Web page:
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Human Performance & Wellness in the Workplace: the Triple Bottom Line

Dr Joan Cahill, Centre for Innovative Human Systems, School of Psychology

Article by Dr Kate Smyth, Consultancy Development Officer, CONSULT Trinity, Trinity Research and Innovation

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Dr Joan Cahill, Centre for Innovative Human Systems, School of Psychology

In recent years, promoting work-life balance has become an essential part of many workplaces in Ireland. According to an article published last year in The Irish Times, “anything that gives a hiring edge is desirable and organisations that don’t ‘do’ well-being are now at a disadvantage when it comes to attracting talent.”

The importance of designing work systems that properly support employee health and well-being is a central part of Dr Joan Cahill’s research at Trinity College Dublin. Dr Cahill focuses on understanding the links between a person’s activity – both inside and outside of work –  and how this impacts on wellbeing, human performance and by implication productivity and safety.

Dr Cahill is a Research Fellow in the School of Psychology and has worked as a Senior Researcher and Principal Investigator at Trinity’s Centre for Innovative Human Systems. Having studied philosophy, design and psychology, she is uniquely positioned to explore issues around wellness, human performance, productivity and safety in the workplace. Over the last twenty years, she has worked with various companies and stakeholders across diverse sectors such as aviation, healthcare, transport and financial services.

I sat down with Dr Cahill to chat about her work. She described the importance of ensuring that the person is the central focus, taking a human factors and “systems” perspective to the design of work practices and technologies, and embedding ethics and the assessment of impact into the design and evaluation of emerging technologies.


According to Dr Cahill, “workplace IT systems were historically introduced to promote efficiency. There was insufficient attention to issues around the human role in the system, promoting healthy work and worker wellbeing, enabling worker self-efficacy and augmenting team performance and trust.”

Now, there is a greater emphasis on fostering trust and engagement, the promotion of wellbeing in the workplace (including psychological wellbeing), the avoidance of work-related stress (WRS), burnout and absenteeism, and developing ethically-aligned technologies (and specifically, technologies that prioritize human wellbeing).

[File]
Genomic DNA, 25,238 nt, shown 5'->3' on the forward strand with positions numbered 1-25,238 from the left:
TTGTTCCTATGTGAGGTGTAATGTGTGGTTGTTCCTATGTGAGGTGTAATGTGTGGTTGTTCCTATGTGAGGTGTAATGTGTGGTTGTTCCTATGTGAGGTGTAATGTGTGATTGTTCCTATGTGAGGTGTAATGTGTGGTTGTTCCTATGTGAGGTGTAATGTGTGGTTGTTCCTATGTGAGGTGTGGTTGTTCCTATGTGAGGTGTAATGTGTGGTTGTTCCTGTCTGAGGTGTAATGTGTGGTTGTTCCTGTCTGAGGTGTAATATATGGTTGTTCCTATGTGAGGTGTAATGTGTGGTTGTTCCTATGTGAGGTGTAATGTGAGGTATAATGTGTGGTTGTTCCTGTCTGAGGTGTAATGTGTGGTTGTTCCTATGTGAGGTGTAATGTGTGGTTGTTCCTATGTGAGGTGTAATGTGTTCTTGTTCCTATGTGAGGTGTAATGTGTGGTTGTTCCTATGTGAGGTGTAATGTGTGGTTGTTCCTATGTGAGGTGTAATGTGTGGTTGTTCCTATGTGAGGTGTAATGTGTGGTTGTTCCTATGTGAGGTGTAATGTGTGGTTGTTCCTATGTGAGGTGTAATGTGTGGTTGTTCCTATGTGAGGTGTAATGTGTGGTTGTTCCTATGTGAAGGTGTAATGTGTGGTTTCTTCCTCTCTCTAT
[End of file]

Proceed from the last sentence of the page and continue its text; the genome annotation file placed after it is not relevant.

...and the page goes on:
According to Dr Cahill, this change is to be valued and considered at an early stage:
“We need to design the work and workplace of the future. Millennial and Generation Z employees are looking for more autonomy and flexibility in work. With the increased adaption of automation in work, and the use of mobile apps and health monitoring technologies (such as Fitbits), work-life balance is starting to mean something more than was traditionally understood.”

So what is healthy work? For Dr Cahill, healthy work is not just the avoidance of harmful work practices, of which she says there are plenty. Here she refers to long working hours, poor management of team conflict, and working in continually high-stress situations. She also refers to the contribution of individuals (and not just employers) to harmful work practices. As Dr Cahill describes, healthy work relates to the creation of positive wellbeing within workplaces and workforces. This concerns a worker’s physical, psychological/emotional and social health (which she terms “the biopsychosocial”), the design of work-practices, workplace technologies and the working environment, the values and attitudes embedded in an organisation’s work culture, and how work design fits to a person’s individual circumstances.

Employees and managers must be educated about boundaries between life inside and outside of work, and managing conflicting demands. As she points out, “we are all part of the problem and part of the solution. We all have a role. Employers along with employees need to understand their role and responsibilities here.”

Dr Cahill argues for a rights-based approach to the design of work and workplace technologies: “Many companies treat workers in terms of enterprise resources. Workers are more than commodities or resources. They are human beings! And there are benefits to designing workplace procedures and technologies with the human in mind. Furthermore, there are benefits to employees and employers for promoting employee self-efficacy and wellbeing.”

Dr Cahill describes her speciality as “human factors.” She considers the ways in which people, processes and technology are interconnected to deliver the right outcomes at different levels (such as, individual, work team or unit, or business level) and how this links with the design of workplace procedures, culture and employee training.